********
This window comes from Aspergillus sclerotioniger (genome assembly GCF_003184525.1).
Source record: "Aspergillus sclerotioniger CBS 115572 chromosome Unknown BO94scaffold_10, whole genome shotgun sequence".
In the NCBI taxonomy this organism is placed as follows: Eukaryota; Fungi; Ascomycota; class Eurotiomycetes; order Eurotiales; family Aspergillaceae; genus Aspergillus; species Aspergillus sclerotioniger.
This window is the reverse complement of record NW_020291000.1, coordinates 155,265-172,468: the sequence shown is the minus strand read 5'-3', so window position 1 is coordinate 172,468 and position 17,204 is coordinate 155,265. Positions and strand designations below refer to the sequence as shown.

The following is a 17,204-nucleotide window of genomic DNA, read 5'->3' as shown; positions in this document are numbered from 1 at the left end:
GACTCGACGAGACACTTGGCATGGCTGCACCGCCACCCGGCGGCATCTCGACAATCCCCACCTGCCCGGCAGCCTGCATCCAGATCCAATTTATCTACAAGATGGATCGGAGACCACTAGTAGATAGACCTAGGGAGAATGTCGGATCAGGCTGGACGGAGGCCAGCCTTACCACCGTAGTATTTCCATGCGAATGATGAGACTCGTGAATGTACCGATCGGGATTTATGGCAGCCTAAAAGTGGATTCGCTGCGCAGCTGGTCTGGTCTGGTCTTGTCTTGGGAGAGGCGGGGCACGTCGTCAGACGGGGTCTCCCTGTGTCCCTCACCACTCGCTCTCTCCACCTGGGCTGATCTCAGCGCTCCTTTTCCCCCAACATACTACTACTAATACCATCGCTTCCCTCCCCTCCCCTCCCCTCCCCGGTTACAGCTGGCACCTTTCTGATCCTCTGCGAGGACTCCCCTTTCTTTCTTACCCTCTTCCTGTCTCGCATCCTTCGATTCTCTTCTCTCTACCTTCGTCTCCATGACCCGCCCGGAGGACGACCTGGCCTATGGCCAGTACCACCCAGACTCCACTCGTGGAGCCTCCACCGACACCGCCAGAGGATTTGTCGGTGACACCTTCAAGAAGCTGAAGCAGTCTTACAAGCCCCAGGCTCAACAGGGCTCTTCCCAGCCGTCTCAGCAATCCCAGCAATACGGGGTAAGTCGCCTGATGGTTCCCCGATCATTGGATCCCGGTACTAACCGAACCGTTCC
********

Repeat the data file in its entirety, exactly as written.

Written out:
This window comes from Aspergillus sclerotioniger (genome assembly GCF_003184525.1).
Source record: "Aspergillus sclerotioniger CBS 115572 chromosome Unknown BO94scaffold_10, whole genome shotgun sequence".
In the NCBI taxonomy this organism is placed as follows: Eukaryota; Fungi; Ascomycota; class Eurotiomycetes; order Eurotiales; family Aspergillaceae; genus Aspergillus; species Aspergillus sclerotioniger.
This window is the reverse complement of record NW_020291000.1, coordinates 155,265-172,468: the sequence shown is the minus strand read 5'-3', so window position 1 is coordinate 172,468 and position 17,204 is coordinate 155,265. Positions and strand designations below refer to the sequence as shown.

The following is a 17,204-nucleotide window of genomic DNA, read 5'->3' as shown; positions in this document are numbered from 1 at the left end:
GACTCGACGAGACACTTGGCATGGCTGCACCGCCACCCGGCGGCATCTCGACAATCCCCACCTGCCCGGCAGCCTGCATCCAGATCCAATTTATCTACAAGATGGATCGGAGACCACTAGTAGATAGACCTAGGGAGAATGTCGGATCAGGCTGGACGGAGGCCAGCCTTACCACCGTAGTATTTCCATGCGAATGATGAGACTCGTGAATGTACCGATCGGGATTTATGGCAGCCTAAAAGTGGATTCGCTGCGCAGCTGGTCTGGTCTGGTCTTGTCTTGGGAGAGGCGGGGCACGTCGTCAGACGGGGTCTCCCTGTGTCCCTCACCACTCGCTCTCTCCACCTGGGCTGATCTCAGCGCTCCTTTTCCCCCAACATACTACTACTAATACCATCGCTTCCCTCCCCTCCCCTCCCCTCCCCGGTTACAGCTGGCACCTTTCTGATCCTCTGCGAGGACTCCCCTTTCTTTCTTACCCTCTTCCTGTCTCGCATCCTTCGATTCTCTTCTCTCTACCTTCGTCTCCATGACCCGCCCGGAGGACGACCTGGCCTATGGCCAGTACCACCCAGACTCCACTCGTGGAGCCTCCACCGACACCGCCAGAGGATTTGTCGGTGACACCTTCAAGAAGCTGAAGCAGTCTTACAAGCCCCAGGCTCAACAGGGCTCTTCCCAGCCGTCTCAGCAATCCCAGCAATACGGGGTAAGTCGCCTGATGGTTCCCCGATCATTGGATCCCGGTACTAACCGAACCGTTCC